Thursday, February 7, 2013

The Stretch Run

Tess Weaver and the Nittany Lions are looking for position on defender Brett Lobreau and Lindenwood.

NCAA Men: vs. Alabama-Huntsville (8-18-2 all games, 3-17-1 NCAA, 1-16-1 NCAA DI)
NCAA Women: vs. Lindenwood (3-23-2, 3-9-2 CHA)

NCAA Men: Greenberg Ice Pavilion, University Park, PA
NCAA Women: Greenberg Ice Pavilion, University Park, PA

NCAA Men: Friday, February 8 at 7:30 p.m. and Saturday, February 9 at 7:30 p.m.
NCAA Women: Friday, February 8 at 2:00 p.m. and Saturday, February 9 at 2:00 p.m

NCAA Men: Friday: TYT live blog (free), PSU video ($), PSU audio ($), PSU live stats (free); Saturday: PSU video ($), PSU audio ($), PSU live stats (free)
NCAA Women: Friday: TYT live blog (free), CHA video ($)PSU live stats (free); Saturday: CHA video ($), PSU live stats (free)

I probably don't need to use too many words in explaining the importance of the final home series of the season for the women. For starters, Saturday's Senior Day ceremony will honor forward Kate Christoffersen, a player who, safe to say, probably never expected to see a Senior Day as a member of an NCAA hockey team back when she was a freshmen (her concussion issues that nearly ended her career give that story a nice twist too).

Second, take a look at the current CHA standings.

Robert Morris
Penn State

The bad news: with just six games remaining, PSU has a ceiling of 15 points, one the Nittany Lions - realistically - probably won't hit. However...

Fifth place is very much attainable with a sweep of Lindenwood, which would pull PSU within a point with road series at RIT and Robert Morris completing the regular season. LU closes with Robert Morris at home and Syracuse on the road. Avoiding last place in a year one where everyone automatically tabbed the Nittany Lions for the basement? Yeah, that's a very tangible achievement for a program that has shown plenty of intangibles so far.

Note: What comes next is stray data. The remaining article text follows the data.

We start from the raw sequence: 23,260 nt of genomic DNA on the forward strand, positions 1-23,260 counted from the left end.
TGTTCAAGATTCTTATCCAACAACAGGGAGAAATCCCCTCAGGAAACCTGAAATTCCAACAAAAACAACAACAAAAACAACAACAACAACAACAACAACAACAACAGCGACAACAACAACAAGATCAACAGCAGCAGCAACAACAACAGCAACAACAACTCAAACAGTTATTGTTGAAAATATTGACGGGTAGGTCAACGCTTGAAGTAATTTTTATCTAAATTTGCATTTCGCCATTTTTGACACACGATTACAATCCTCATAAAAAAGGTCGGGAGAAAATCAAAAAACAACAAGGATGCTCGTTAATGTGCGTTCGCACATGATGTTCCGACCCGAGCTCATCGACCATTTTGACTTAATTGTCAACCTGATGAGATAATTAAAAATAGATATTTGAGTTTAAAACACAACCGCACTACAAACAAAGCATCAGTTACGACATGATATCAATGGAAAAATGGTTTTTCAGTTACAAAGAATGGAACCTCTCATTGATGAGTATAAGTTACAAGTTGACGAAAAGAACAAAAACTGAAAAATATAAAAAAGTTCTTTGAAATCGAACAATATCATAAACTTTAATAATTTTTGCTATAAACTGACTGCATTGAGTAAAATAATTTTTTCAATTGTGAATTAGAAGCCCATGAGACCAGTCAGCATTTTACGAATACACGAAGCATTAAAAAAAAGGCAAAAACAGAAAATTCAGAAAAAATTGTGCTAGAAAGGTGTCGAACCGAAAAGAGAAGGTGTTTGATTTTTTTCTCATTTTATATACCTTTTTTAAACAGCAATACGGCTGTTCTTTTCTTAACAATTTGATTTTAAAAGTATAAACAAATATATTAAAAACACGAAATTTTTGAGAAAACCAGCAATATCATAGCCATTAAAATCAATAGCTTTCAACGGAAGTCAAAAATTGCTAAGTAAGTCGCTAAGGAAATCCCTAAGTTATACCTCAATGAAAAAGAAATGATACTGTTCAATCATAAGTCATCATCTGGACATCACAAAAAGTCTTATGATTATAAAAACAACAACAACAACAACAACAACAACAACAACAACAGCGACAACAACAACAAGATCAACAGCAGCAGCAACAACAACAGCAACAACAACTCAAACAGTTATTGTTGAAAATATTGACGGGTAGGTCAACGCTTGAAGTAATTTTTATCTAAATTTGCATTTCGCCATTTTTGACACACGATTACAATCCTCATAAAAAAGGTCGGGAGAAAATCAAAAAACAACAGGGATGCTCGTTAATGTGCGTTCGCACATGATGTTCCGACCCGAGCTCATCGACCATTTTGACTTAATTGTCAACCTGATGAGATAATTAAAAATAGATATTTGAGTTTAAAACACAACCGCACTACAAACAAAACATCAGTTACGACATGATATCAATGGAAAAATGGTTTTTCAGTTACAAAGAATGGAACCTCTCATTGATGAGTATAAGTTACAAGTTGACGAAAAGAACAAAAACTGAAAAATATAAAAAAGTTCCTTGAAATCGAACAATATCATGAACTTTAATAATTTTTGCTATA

Now, whether fifth place is desirable considering that the current standings would lead to a CHA tournament series at RIT, and Penn State very nearly beat the Tigers before setting for a tie back in October...well, that's a different argument, I guess. I'm not one of those "lose for the draft pick" types, so to me, fifth place is always better than sixth place. Regardless of the standings, getting a couple wins on the board would be nice in and of itself for a PSU team that last beat another DI team on November 17th, in earning a split at Lindenwood with a 3-2 win powered by Emily Laurenzi's winner with 5:50 remaining.

The Lions, not exactly DI veterans themselves, will also be looking for continued progress following a stunning tie-win series with RIT last weekend. After beating only Sacred Heart among DI teams in their first varsity season in 2011-2012, and only Penn State in the first semester of this year, the Lions have now chipped off Robert Morris in addition to RIT within the last month. And like PSU, they still have a shot at upward mobility in the standings. So really, it's a pretty big series for both teams, one which should be fantastic to watch.

Lindenwood is led offensively by Alison Wickenheiser (team highs of nine goals and 17 points), Kendra Broad (seven goals, 13 points) and Allysson Arcibal (eight goals, 12 points). Wickenheiser and Arcibal combined for ten shots and five points in the Lions' 5-1 win over PSU on November 16th. Freshman Nicole Hensley, a former teammate of PSU defender Jeanette Bateman with the Colorado Select, receives the majority of time in goal and has a very respectable (all things considered) 4.06 goals against average to go with her 0.910 save percentage.

Huntsville goalie John Griggs faces 36.8 shots per 60 minutes.

Independent League MegaBowl

Men's team members - led by captain Tommy Olczyk - have taken to Twitter with the hashtag #IndependentLeagueMegaBowl to hype their series with Alabama-Huntsville.